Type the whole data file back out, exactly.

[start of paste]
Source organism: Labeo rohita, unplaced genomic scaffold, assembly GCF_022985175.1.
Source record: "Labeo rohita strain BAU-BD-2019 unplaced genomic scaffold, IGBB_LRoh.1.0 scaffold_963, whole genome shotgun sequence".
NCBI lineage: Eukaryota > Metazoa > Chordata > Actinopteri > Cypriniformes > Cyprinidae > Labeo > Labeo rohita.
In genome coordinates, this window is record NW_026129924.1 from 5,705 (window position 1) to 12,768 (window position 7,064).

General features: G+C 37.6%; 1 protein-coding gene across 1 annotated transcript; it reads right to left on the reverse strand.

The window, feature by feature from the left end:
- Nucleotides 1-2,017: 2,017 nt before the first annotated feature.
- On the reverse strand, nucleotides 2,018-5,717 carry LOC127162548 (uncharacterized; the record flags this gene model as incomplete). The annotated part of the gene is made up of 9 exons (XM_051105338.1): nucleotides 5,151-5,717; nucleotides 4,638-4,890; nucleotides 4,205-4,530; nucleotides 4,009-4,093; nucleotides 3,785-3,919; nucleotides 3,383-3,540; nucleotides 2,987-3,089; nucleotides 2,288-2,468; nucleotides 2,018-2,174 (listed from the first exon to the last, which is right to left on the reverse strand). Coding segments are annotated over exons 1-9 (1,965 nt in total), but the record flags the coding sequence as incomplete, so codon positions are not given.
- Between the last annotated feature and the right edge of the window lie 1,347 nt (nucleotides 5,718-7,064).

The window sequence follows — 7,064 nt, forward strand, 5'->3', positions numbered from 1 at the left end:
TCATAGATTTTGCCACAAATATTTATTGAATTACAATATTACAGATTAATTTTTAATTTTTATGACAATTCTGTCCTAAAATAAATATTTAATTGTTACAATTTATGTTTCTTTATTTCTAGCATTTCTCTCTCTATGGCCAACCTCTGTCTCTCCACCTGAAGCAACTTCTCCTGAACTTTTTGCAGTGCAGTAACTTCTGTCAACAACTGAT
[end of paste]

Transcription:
Source organism: Labeo rohita, unplaced genomic scaffold, assembly GCF_022985175.1.
Source record: "Labeo rohita strain BAU-BD-2019 unplaced genomic scaffold, IGBB_LRoh.1.0 scaffold_963, whole genome shotgun sequence".
NCBI lineage: Eukaryota > Metazoa > Chordata > Actinopteri > Cypriniformes > Cyprinidae > Labeo > Labeo rohita.
In genome coordinates, this window is record NW_026129924.1 from 5,705 (window position 1) to 12,768 (window position 7,064).

General features: G+C 37.6%; 1 protein-coding gene across 1 annotated transcript; it reads right to left on the reverse strand.

The window, feature by feature from the left end:
- Nucleotides 1-2,017: 2,017 nt before the first annotated feature.
- On the reverse strand, nucleotides 2,018-5,717 carry LOC127162548 (uncharacterized; the record flags this gene model as incomplete). The annotated part of the gene is made up of 9 exons (XM_051105338.1): nucleotides 5,151-5,717; nucleotides 4,638-4,890; nucleotides 4,205-4,530; nucleotides 4,009-4,093; nucleotides 3,785-3,919; nucleotides 3,383-3,540; nucleotides 2,987-3,089; nucleotides 2,288-2,468; nucleotides 2,018-2,174 (listed from the first exon to the last, which is right to left on the reverse strand). Coding segments are annotated over exons 1-9 (1,965 nt in total), but the record flags the coding sequence as incomplete, so codon positions are not given.
- Between the last annotated feature and the right edge of the window lie 1,347 nt (nucleotides 5,718-7,064).

The window sequence follows — 7,064 nt, forward strand, 5'->3', positions numbered from 1 at the left end:
TCATAGATTTTGCCACAAATATTTATTGAATTACAATATTACAGATTAATTTTTAATTTTTATGACAATTCTGTCCTAAAATAAATATTTAATTGTTACAATTTATGTTTCTTTATTTCTAGCATTTCTCTCTCTATGGCCAACCTCTGTCTCTCCACCTGAAGCAACTTCTCCTGAACTTTTTGCAGTGCAGTAACTTCTGTCAACAACTGAT